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May Monthly MAST Commentary: Rising commodity prices continue to support the inflation outlook while supply-chains are still exposed to disruptions

May 26, 2022
  • Rising commodity prices continue to support the inflation outlook while supply-chains are still exposed to disruptions, notably in China, and should continue distorting the global growth and inflation outlook leaving investors with higher-than-normal macro uncertainty.
  • Monetary stimulus from the U.S. Federal Reserve (the “Fed”) and Bank of Canada (BoC) is getting removed at a quick pace to lean against excessive inflationary pressures. Rising rates should weigh on the growth outlook and equity valuation, but we do not expect a recession over the next 12 months.
  • We downgraded equities to neutral while remaining underweight of fixed income and raising our cash allocation. On a regional basis, we upgraded U.S. equities to a small overweight. We remain overweight of Canadian equities and underweight to Europe, Australasia, and the Far East (EAFE) and Emerging Markets (EM) equities. We trimmed our underweight of bond duration to neutral as yields spiked. Overall, we continue to expect short-term market volatility.
  • On a sector basis, we recently added an overweight to U.S. technology as play on Quality. Elsewhere, we remain overweight of U.S. financials, the energy sector, and the international travel sector.

The fishermen know that the sea is dangerous and the storm terrible, but they have never found these dangers sufficient reason for remaining ashore.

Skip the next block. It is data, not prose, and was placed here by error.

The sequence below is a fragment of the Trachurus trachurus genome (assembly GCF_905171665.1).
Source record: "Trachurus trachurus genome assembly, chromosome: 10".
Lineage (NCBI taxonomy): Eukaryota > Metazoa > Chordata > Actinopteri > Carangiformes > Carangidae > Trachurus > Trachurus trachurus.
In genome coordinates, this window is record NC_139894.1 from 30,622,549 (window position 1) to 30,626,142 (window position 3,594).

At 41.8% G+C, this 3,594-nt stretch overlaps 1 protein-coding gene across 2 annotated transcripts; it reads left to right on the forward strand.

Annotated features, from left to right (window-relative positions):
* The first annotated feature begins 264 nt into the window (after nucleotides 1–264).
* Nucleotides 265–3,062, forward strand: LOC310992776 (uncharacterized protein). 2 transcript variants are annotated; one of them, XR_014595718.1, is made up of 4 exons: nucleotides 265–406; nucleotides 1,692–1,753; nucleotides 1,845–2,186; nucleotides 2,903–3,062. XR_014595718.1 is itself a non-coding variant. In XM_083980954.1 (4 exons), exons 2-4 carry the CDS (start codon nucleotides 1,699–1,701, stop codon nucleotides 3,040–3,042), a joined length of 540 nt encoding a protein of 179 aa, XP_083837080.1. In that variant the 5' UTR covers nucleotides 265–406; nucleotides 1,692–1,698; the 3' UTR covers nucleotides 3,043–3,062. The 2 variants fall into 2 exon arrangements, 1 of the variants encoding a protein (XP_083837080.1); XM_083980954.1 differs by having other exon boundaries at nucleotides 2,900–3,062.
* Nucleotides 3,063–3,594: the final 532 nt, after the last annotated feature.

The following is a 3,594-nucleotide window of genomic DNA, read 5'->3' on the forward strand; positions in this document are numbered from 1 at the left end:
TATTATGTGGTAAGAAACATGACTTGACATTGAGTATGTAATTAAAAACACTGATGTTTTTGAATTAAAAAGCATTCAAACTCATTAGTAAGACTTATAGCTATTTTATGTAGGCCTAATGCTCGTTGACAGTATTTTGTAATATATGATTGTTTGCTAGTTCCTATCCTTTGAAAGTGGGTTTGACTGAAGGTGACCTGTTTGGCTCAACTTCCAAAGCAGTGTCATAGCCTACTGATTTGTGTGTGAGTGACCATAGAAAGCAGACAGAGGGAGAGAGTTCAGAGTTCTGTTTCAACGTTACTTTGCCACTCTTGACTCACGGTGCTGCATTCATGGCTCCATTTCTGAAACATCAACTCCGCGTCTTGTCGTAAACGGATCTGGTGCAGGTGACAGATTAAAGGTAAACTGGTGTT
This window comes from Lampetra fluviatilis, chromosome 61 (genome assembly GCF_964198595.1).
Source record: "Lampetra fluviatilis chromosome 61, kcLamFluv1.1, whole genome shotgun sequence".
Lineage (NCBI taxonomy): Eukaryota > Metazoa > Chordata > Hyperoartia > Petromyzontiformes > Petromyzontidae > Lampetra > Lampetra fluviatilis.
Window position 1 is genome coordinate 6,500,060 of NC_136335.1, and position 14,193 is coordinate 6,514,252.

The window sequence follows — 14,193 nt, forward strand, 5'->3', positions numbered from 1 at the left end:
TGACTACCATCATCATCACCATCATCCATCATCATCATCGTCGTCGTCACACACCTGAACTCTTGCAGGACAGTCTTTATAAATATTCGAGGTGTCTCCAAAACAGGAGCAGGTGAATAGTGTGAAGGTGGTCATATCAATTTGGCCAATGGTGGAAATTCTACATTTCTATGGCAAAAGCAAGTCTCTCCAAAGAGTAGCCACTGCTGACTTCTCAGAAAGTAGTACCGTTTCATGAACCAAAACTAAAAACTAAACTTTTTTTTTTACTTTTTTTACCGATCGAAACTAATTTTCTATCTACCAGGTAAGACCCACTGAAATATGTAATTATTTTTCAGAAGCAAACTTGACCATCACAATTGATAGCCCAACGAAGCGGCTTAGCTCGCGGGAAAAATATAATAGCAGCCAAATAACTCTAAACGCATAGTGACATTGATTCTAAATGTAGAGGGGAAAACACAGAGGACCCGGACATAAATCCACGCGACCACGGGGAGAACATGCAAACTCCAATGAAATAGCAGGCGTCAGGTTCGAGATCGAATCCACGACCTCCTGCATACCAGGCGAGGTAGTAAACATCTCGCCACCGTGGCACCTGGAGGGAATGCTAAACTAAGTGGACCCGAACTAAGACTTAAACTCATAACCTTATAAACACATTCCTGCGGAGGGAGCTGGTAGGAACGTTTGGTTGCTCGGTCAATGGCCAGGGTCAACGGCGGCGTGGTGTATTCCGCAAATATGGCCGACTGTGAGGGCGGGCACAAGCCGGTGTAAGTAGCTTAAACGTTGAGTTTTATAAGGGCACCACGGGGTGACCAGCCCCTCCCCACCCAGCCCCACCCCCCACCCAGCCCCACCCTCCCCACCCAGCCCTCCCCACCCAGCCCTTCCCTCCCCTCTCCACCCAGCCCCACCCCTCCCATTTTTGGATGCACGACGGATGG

Vincent Van Gogh

The Fed’s Narrow Path Between Growth and Inflation

The Fed delivered its biggest rate hike since May 2000 by lifting its policy rate by 50bp to 1%. The decision was widely expected by markets while the language of Fed Chair Jerome Powell signaled that a quick march toward a neutral policy stance was necessary to bring down an inflation rate that is “too high”. Starting in June, the Fed will begin unwinding its balance sheet and increase the pace of reduction into September, at which time it plans to trim its $9tn balance sheet by $95bn per month. For major central banks including the BoC, quantitative tightening (QT) is already underway and is widely expected to accelerate during the year (Chart 1).

Chart 1: Revisions to 2022 Real GDP Growth Consensus Estimates Since September 1st, 2021

Revisions to 2022 Real GDP Growth Consensus Estimates Since September 1 2021

Source: Bloomberg, BMO Global Asset Management, as of May 5th, 2022

The earnings season delivered better-than-expected corporate revenues and earnings, especially in the U.S., led by strong performance from the Energy, Materials, Industrials and Healthcare sectors. Equities nevertheless struggled in April on i) rising rates and contraction of valuation multiples, and ii) increasing concerns that the Fed will fail to engineer a soft landing. Meanwhile, China continues to reel from the virus and the disruptive lockdowns imposed in several large cities, including Shanghai. Fear is also mounting that Beijing could face a similar path. China’s Zero-COVID policy is leaving the already fragile economy exposed to further weakness if the virus proves more difficult to eradicate than hoped by Chinese authorities.